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Thread: Thinning stone options

  1. #11
    Senior Member Benuser's Avatar
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    Quote Originally Posted by labor of love View Post
    Super thick vintage carbon chefs and slicers...
    There are a few exceptions, but in general vintage carbons have a very low abrasion resistance. I would start with coarse sandpaper with linen backing, P120, followed by P220. You will already have to use sandpaper to work on the fingerguard. Don't use your good stone to reduce or remove the fingerguard or to make it flush with the relief bevel.

  2. #12
    Quote Originally Posted by labor of love View Post
    Can you remove the atoma scratch marks with a bester 500?
    I have an Atoma 400 and remove marks with a 400 stone. I don't know about removing from a lower-grit Atoma as they may be deeper.

  3. #13
    Senior Member NO ChoP!'s Avatar
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    I like the DMT course; it removes metal fairly quickly, and doesn't take nearly as long to clean up the deep scratches as from the XX course.

    If your doing ODC, have you considered a belt grinder?
    The difference between try and triumph is a little "umph"! NO EXCUSES!!!!!!!
    chefchristophermiller@yahoo.com

  4. #14
    Senior Member labor of love's Avatar
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    Quote Originally Posted by NO ChoP! View Post

    If your doing ODC, have you considered a belt grinder?
    one of these days ill get one...

  5. #15
    Senior Member Cadillac J's Avatar
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    I have a Shapton Pro 220, and it works pretty decent.

    However, if I were to need another, I would want to try the Sigma Power Select II 240, as I've heard great things about the speed of this series, and price isn't bad at $55 from Lee Valley.

  6. #16
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    I really dislike using diamond plate on knives, feels horrible, for down and dirty work I use naniwa 150. Plate strictly for flattening. Gonna try chosera 400 per kfeds recommendation.

  7. #17
    Quote Originally Posted by panda View Post
    I really dislike using diamond plate on knives, feels horrible
    True! And feels like cheating, too.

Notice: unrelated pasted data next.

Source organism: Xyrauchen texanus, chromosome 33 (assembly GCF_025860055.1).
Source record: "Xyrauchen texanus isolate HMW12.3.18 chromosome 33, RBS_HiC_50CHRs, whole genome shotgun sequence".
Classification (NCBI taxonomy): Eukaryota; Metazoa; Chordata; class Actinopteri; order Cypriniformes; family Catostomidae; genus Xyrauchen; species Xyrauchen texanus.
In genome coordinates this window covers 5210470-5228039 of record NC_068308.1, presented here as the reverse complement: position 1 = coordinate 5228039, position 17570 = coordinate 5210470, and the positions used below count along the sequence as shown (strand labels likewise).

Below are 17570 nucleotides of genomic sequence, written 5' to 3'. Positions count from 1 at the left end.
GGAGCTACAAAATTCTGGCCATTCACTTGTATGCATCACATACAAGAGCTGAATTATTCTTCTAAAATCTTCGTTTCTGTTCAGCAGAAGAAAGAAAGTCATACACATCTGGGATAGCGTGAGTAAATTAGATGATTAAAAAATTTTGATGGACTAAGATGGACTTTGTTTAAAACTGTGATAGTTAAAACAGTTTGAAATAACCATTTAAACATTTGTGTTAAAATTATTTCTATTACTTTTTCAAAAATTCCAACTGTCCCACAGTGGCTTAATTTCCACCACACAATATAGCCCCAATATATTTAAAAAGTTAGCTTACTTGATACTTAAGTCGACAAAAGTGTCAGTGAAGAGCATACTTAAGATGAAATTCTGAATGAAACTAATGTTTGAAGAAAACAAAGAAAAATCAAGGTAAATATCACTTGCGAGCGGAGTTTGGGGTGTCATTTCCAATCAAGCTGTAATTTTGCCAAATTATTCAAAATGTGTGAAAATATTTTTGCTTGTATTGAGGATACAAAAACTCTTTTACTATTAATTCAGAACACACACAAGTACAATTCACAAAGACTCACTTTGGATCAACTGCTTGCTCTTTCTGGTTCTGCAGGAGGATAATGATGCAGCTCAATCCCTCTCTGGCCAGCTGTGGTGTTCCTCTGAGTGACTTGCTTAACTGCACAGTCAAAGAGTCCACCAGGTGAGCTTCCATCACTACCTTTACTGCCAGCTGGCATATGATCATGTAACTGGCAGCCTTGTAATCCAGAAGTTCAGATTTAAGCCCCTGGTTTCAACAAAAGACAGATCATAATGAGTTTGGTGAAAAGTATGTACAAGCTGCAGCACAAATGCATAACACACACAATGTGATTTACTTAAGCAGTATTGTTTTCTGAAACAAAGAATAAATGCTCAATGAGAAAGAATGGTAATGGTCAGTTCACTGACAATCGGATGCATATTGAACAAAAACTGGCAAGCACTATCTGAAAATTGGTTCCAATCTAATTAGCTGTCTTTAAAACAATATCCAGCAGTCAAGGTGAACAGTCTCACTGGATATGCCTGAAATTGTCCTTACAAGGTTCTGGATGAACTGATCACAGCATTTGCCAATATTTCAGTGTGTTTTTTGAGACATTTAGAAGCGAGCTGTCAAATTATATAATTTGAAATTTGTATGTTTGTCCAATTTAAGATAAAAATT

8. #18
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    chosera 400 is not the same kind of stone as the gesshin 220. In fact I'd say the chosera 400 is more akin to the gesshin 600. I own the gesshin 220 got it back around January and I bought it for the exact task you are suggesting because have worn down enough 400 and higher stones and rubbed the diamonds off enough plates so i wanted to see if it would be a cheaper option I was comfortable using. Being that it is 220 its a bit of a bumpy ride and the steel makes a loud noise as you use the stone. I think if you have used a low grit stone before they are all pretty similar in this regard but the gesshin doesn't leave an overly deep scratch pattern which I always hated about the extra course dmt or atoma. I have a few higher grit diamond plates but I like them better for lapping and I think the 220 stone or any stone feels better then any plate I have tried and again price is always a consideration. anyway my final thoughts the gesshin does dish but its not so fast I have had to stop thinning and reflatten the stone but I guess it depends how much thinning you are trying to accomplish and the steel you are thinning. I too had considered a belt grinder but obviously I'm interested in something variable speed and then cost is a problem again plus I like and am used to free hand... belt grinder seems like a whole new skill/position to learn or get comfortable using. then there would be the whole issue of explaining why I need this space to setup my belt grinder

    anyway goodluck sir im interested in hearing what you decide and if whatever you decide on meets your needs.

  9. #19
    Senior Member turbochef422's Avatar
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    The only real success I've had in thinning odc knives is a belt grinder. Have to go to my buddies shop but its definitely worth it. So much faster on the stones or diamonds I just can't stay focused long enough to do it

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